This week’s discussion about the Millennium Development Goals brought about the issue of measuring a given development project’s success, or lack thereof. UN reports offer but a vague representation of the MDG’s progress, and it makes one wonder about the credibility of its data sources. This is an issue throughout the field of development and one with no easy, uniform solution.
But in a union of creativity and prowess, charity: water, a New York based NGO committed to providing clean and safe drinking water to the nearly 800,000 people without it, along with Google, developed a new technology that may very well change the way that organizations involved in the water crisis report their efforts. In 2013, charity: water began installing remote sensors that can measure the state and efficiency of their water wells at “any given time, anywhere in the world.” If a well breaks down–which they often do–charity: water will know immediately and can now contact their drilling partners on the ground and take the necessary steps to quickly repair it.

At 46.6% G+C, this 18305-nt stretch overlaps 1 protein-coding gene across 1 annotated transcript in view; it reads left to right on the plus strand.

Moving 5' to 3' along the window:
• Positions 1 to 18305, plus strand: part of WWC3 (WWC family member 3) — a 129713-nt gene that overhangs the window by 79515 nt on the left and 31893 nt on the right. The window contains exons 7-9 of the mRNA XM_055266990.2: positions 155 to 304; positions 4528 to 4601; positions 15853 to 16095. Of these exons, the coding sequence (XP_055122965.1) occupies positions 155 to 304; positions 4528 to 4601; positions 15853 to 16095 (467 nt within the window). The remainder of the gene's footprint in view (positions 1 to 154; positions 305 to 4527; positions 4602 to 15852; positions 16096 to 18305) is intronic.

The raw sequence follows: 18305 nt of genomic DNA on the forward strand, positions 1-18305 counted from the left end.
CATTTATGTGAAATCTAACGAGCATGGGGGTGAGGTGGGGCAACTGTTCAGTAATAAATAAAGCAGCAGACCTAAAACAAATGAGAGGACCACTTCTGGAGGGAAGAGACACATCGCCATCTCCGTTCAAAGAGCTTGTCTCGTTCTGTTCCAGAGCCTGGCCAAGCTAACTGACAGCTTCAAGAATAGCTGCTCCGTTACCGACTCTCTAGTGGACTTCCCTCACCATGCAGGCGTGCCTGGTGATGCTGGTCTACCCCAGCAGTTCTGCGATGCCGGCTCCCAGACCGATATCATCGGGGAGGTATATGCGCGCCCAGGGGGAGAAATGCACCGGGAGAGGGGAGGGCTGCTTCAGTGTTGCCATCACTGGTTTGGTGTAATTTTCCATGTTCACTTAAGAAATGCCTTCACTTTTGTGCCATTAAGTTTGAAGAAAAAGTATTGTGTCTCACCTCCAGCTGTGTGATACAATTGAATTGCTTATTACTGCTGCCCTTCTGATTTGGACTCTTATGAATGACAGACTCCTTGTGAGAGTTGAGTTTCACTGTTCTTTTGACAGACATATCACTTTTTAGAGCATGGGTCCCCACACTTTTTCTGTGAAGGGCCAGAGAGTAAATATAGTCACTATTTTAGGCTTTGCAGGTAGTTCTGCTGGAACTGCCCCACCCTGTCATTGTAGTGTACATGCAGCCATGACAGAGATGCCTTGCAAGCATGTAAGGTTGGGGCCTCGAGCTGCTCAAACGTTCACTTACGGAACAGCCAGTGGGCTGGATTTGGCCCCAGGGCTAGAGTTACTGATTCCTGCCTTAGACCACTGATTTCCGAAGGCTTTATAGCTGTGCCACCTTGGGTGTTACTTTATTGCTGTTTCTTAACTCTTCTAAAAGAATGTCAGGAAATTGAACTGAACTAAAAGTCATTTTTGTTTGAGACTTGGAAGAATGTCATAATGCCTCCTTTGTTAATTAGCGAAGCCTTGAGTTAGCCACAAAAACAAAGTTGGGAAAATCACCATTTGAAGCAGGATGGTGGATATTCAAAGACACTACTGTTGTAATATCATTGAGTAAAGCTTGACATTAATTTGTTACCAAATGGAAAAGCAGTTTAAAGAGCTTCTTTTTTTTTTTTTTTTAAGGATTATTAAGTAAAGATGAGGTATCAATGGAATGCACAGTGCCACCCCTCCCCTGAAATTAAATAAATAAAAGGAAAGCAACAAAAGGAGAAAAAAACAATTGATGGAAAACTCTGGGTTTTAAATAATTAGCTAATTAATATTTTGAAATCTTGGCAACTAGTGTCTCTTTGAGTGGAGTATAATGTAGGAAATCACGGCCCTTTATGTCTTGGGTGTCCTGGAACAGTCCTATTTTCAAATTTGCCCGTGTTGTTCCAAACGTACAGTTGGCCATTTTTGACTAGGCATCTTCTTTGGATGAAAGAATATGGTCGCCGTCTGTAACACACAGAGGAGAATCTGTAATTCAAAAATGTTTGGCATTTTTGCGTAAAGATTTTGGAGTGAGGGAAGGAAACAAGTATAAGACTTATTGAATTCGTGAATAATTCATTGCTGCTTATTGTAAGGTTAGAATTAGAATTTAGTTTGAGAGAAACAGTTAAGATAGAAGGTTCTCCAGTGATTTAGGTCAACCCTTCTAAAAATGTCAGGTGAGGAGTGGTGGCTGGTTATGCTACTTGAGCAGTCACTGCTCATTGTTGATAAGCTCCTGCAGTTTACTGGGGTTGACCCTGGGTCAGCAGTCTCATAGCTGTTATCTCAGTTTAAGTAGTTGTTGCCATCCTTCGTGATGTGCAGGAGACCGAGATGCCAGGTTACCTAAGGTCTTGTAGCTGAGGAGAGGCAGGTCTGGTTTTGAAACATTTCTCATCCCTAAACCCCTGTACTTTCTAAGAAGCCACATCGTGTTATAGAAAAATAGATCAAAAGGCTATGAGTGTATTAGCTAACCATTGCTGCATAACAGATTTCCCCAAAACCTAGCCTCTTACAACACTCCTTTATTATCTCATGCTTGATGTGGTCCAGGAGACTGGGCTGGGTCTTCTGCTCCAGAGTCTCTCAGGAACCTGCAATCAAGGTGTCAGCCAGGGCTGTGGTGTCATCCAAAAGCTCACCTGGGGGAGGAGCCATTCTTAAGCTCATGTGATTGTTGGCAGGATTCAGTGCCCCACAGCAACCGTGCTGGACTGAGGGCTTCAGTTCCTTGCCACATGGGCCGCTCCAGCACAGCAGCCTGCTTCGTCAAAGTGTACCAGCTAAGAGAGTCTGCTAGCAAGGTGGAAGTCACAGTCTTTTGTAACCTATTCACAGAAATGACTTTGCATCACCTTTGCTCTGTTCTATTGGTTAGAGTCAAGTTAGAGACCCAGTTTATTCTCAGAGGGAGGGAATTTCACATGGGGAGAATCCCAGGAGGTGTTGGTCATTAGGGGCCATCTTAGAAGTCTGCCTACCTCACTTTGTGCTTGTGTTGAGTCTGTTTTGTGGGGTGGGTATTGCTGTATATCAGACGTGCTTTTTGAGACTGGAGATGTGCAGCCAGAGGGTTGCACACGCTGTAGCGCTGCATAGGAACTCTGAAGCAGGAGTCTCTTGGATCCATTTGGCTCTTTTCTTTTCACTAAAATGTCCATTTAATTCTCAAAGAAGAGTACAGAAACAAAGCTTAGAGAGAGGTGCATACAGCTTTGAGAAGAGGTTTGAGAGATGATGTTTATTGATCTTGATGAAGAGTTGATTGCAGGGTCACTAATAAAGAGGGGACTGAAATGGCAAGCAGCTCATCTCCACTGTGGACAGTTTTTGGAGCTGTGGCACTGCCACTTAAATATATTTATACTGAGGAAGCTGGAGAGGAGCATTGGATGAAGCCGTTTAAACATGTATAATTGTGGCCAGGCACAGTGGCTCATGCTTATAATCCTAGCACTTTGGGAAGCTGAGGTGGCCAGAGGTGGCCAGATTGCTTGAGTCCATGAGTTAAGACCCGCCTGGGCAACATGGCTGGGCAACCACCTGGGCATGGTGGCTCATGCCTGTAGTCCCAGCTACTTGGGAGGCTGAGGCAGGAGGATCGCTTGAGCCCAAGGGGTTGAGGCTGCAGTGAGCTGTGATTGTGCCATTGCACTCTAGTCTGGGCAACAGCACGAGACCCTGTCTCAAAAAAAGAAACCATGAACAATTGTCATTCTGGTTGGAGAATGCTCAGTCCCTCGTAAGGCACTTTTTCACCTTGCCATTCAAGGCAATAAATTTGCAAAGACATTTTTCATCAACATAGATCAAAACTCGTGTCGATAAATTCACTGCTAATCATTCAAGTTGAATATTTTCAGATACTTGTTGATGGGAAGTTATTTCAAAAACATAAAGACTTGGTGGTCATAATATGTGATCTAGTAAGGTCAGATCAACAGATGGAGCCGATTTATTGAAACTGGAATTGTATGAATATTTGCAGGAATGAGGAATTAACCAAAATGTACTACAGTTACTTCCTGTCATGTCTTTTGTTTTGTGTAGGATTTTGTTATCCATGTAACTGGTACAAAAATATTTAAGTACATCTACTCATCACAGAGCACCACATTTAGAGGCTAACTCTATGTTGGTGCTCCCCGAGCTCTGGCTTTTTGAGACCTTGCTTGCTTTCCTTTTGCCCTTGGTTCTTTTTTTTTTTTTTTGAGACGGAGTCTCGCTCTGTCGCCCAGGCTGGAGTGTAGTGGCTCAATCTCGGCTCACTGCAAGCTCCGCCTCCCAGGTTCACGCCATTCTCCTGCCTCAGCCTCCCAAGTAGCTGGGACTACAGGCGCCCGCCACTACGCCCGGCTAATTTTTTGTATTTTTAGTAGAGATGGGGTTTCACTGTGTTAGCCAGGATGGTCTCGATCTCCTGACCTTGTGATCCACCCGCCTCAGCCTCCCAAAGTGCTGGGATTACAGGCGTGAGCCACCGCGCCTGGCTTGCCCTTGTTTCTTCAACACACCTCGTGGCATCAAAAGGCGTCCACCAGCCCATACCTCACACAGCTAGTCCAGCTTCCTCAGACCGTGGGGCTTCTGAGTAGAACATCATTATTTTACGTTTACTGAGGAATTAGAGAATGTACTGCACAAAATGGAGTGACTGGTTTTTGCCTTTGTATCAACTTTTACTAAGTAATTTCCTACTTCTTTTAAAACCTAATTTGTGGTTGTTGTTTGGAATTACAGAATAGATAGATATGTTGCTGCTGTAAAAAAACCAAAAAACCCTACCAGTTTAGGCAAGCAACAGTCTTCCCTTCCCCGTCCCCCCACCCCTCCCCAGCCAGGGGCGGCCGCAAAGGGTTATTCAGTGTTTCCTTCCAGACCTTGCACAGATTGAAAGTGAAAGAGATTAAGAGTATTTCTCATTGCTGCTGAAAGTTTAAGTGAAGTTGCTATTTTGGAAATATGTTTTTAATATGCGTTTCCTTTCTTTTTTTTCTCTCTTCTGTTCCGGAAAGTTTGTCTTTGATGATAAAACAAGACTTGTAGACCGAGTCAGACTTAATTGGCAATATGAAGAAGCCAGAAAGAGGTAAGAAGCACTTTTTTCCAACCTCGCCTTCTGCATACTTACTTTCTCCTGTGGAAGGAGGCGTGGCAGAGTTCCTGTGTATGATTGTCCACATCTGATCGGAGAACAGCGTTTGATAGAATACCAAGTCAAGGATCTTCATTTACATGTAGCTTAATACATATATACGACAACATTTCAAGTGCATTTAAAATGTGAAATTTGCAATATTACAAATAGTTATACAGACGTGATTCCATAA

The sensors also further increase charity: water’s transparency, for which they are already known for; the hope is that this real-time data will be able to be relayed to the donors of sensor-equipped wells, thereby giving supporters and development professionals a sense of how much progress is actually being made.
Though a longtime supporter of charity: water, my guess is that employees and donors alike are going to be rather disheartened when the numbers start pouring in. In other words, a lot of those wells won’t be working. A variety of watch/data collection groups, including the UN, have concluded that nearly 1/3 of all boreholes in Sub-Saharan Africa are not operational. Whether or not this shameful reality is bestowed upon charity: water is yet to be determined, but nevertheless, this new technology is an important step in the right direction in ensuring developmental progress, transparency, and sustainability.